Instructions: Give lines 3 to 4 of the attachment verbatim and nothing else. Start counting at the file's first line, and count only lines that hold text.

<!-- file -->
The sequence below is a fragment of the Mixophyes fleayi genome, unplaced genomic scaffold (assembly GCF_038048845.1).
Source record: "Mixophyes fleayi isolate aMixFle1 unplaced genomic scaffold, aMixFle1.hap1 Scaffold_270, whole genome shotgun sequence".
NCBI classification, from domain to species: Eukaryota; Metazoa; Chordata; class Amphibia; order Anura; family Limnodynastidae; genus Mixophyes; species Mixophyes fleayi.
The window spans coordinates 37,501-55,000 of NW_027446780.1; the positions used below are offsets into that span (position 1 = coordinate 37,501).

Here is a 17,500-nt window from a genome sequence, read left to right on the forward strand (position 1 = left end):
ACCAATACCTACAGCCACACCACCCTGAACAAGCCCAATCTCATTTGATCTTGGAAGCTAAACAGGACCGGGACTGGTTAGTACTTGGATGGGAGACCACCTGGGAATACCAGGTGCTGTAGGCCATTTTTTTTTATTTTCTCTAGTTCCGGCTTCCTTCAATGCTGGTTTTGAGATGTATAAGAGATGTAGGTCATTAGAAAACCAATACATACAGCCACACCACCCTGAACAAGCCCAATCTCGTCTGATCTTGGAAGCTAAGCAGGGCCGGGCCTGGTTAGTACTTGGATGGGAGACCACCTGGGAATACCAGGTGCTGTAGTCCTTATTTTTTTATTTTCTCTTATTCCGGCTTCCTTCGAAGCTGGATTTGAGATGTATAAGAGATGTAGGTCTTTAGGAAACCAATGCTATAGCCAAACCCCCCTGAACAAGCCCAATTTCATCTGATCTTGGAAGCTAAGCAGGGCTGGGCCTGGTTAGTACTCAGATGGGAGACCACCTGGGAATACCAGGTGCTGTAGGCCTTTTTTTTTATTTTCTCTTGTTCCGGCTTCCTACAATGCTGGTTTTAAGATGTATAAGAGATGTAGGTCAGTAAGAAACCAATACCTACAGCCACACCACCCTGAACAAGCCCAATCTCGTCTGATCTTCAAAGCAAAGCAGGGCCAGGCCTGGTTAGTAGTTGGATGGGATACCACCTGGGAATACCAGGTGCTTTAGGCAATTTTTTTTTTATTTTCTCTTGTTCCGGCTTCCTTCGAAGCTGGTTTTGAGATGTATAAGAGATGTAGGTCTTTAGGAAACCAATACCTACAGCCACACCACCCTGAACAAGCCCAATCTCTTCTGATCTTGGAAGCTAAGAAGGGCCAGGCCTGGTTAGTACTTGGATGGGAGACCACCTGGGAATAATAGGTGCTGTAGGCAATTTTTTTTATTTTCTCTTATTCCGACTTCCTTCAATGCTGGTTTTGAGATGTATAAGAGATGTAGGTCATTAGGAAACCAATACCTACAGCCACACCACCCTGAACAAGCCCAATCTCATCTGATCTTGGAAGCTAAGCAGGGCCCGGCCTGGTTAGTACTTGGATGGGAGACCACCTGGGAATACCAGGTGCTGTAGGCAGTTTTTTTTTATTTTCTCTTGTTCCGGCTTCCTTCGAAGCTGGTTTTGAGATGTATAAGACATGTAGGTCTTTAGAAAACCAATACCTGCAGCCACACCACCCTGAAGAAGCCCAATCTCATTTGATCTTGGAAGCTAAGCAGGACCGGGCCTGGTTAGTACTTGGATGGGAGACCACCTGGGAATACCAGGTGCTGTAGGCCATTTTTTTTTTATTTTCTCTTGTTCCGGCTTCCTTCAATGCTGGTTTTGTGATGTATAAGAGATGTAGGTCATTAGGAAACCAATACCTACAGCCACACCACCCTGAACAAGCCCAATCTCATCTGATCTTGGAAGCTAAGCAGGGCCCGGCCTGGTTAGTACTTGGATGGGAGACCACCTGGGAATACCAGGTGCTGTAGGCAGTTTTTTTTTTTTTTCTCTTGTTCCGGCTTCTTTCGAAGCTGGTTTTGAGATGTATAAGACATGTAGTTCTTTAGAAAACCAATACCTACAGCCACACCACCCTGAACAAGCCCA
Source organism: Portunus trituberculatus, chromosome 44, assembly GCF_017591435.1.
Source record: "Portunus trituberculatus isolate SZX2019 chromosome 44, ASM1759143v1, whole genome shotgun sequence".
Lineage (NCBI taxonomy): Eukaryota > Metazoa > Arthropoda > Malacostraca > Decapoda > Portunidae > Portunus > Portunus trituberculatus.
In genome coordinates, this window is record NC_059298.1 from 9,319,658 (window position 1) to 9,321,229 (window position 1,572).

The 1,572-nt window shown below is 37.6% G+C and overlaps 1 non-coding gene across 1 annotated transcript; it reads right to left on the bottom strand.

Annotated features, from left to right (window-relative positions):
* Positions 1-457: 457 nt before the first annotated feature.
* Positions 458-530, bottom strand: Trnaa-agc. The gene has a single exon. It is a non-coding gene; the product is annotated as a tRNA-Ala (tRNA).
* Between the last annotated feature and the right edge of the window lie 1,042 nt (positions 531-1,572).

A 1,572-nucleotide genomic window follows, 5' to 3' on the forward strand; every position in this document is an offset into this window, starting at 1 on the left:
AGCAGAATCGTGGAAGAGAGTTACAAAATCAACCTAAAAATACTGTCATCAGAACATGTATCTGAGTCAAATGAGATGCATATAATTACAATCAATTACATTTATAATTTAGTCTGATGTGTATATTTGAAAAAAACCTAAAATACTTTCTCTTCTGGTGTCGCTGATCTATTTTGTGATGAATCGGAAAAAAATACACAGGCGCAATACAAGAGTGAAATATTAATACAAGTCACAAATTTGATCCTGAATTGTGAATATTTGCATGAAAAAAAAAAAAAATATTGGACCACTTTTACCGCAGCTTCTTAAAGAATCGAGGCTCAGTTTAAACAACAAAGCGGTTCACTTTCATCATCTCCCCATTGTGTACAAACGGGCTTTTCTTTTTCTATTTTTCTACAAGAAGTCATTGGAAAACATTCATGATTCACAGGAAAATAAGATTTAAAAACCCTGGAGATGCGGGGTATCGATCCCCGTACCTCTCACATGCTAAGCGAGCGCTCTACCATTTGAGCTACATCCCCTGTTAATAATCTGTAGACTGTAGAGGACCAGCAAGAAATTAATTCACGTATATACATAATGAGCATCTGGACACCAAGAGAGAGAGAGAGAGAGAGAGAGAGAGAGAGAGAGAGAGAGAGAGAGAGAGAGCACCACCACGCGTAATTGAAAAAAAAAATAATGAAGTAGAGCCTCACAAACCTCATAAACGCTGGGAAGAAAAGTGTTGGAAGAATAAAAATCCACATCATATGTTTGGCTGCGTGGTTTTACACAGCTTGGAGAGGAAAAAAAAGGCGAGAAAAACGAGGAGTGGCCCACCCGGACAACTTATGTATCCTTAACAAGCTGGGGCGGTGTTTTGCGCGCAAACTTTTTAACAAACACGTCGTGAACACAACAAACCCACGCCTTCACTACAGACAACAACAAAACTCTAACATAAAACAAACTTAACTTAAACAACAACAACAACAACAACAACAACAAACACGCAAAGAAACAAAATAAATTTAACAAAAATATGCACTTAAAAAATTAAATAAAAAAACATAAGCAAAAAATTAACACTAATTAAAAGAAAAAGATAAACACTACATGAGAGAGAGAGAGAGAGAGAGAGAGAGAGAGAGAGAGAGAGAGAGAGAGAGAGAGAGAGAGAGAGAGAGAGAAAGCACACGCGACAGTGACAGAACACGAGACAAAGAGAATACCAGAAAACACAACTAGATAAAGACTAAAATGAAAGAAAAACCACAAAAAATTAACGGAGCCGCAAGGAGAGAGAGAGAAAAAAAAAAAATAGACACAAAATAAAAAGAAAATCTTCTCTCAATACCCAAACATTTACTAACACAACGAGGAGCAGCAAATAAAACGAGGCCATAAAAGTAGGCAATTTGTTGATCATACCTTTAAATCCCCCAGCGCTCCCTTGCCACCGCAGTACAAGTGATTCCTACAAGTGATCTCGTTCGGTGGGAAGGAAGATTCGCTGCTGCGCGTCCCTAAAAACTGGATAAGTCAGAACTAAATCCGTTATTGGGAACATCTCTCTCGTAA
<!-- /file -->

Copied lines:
NCBI classification, from domain to species: Eukaryota; Metazoa; Chordata; class Amphibia; order Anura; family Limnodynastidae; genus Mixophyes; species Mixophyes fleayi.
The window spans coordinates 37,501-55,000 of NW_027446780.1; the positions used below are offsets into that span (position 1 = coordinate 37,501).